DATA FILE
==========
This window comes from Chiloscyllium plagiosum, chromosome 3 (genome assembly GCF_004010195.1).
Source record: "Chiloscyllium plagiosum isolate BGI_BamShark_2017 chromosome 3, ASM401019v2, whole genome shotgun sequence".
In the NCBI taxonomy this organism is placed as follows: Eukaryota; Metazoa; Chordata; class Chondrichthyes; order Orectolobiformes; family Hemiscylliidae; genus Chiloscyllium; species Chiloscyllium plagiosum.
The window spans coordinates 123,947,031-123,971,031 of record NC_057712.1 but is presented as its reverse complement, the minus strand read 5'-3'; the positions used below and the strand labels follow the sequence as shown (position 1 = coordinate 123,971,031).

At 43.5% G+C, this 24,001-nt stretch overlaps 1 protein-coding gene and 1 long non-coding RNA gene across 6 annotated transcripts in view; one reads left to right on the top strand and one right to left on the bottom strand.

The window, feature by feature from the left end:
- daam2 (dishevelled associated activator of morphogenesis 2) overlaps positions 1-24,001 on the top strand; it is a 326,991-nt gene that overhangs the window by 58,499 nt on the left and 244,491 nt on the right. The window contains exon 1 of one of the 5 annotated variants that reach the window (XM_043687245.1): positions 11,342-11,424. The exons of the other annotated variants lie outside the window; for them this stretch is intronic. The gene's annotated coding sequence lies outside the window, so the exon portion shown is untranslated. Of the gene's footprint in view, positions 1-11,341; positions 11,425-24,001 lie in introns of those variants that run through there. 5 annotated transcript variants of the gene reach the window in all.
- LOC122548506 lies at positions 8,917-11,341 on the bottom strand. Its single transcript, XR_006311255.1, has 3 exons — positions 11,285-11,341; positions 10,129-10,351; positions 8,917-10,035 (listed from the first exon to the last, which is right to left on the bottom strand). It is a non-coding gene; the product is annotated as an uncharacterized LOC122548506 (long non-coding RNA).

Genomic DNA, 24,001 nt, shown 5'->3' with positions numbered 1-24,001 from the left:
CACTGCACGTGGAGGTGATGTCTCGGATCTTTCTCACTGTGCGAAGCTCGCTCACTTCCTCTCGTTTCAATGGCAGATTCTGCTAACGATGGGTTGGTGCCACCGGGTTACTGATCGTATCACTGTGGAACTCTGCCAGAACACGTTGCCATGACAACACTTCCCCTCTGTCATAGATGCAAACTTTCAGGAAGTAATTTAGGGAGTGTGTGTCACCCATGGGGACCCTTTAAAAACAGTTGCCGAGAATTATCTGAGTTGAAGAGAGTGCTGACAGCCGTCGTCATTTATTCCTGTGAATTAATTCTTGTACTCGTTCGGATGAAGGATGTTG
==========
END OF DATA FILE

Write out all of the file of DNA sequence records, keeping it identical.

This window comes from Chiloscyllium plagiosum, chromosome 3 (genome assembly GCF_004010195.1).
Source record: "Chiloscyllium plagiosum isolate BGI_BamShark_2017 chromosome 3, ASM401019v2, whole genome shotgun sequence".
In the NCBI taxonomy this organism is placed as follows: Eukaryota; Metazoa; Chordata; class Chondrichthyes; order Orectolobiformes; family Hemiscylliidae; genus Chiloscyllium; species Chiloscyllium plagiosum.
The window spans coordinates 123,947,031-123,971,031 of record NC_057712.1 but is presented as its reverse complement, the minus strand read 5'-3'; the positions used below and the strand labels follow the sequence as shown (position 1 = coordinate 123,971,031).

At 43.5% G+C, this 24,001-nt stretch overlaps 1 protein-coding gene and 1 long non-coding RNA gene across 6 annotated transcripts in view; one reads left to right on the top strand and one right to left on the bottom strand.

The window, feature by feature from the left end:
- daam2 (dishevelled associated activator of morphogenesis 2) overlaps positions 1-24,001 on the top strand; it is a 326,991-nt gene that overhangs the window by 58,499 nt on the left and 244,491 nt on the right. The window contains exon 1 of one of the 5 annotated variants that reach the window (XM_043687245.1): positions 11,342-11,424. The exons of the other annotated variants lie outside the window; for them this stretch is intronic. The gene's annotated coding sequence lies outside the window, so the exon portion shown is untranslated. Of the gene's footprint in view, positions 1-11,341; positions 11,425-24,001 lie in introns of those variants that run through there. 5 annotated transcript variants of the gene reach the window in all.
- LOC122548506 lies at positions 8,917-11,341 on the bottom strand. Its single transcript, XR_006311255.1, has 3 exons — positions 11,285-11,341; positions 10,129-10,351; positions 8,917-10,035 (listed from the first exon to the last, which is right to left on the bottom strand). It is a non-coding gene; the product is annotated as an uncharacterized LOC122548506 (long non-coding RNA).

Genomic DNA, 24,001 nt, shown 5'->3' with positions numbered 1-24,001 from the left:
CACTGCACGTGGAGGTGATGTCTCGGATCTTTCTCACTGTGCGAAGCTCGCTCACTTCCTCTCGTTTCAATGGCAGATTCTGCTAACGATGGGTTGGTGCCACCGGGTTACTGATCGTATCACTGTGGAACTCTGCCAGAACACGTTGCCATGACAACACTTCCCCTCTGTCATAGATGCAAACTTTCAGGAAGTAATTTAGGGAGTGTGTGTCACCCATGGGGACCCTTTAAAAACAGTTGCCGAGAATTATCTGAGTTGAAGAGAGTGCTGACAGCCGTCGTCATTTATTCCTGTGAATTAATTCTTGTACTCGTTCGGATGAAGGATGTTG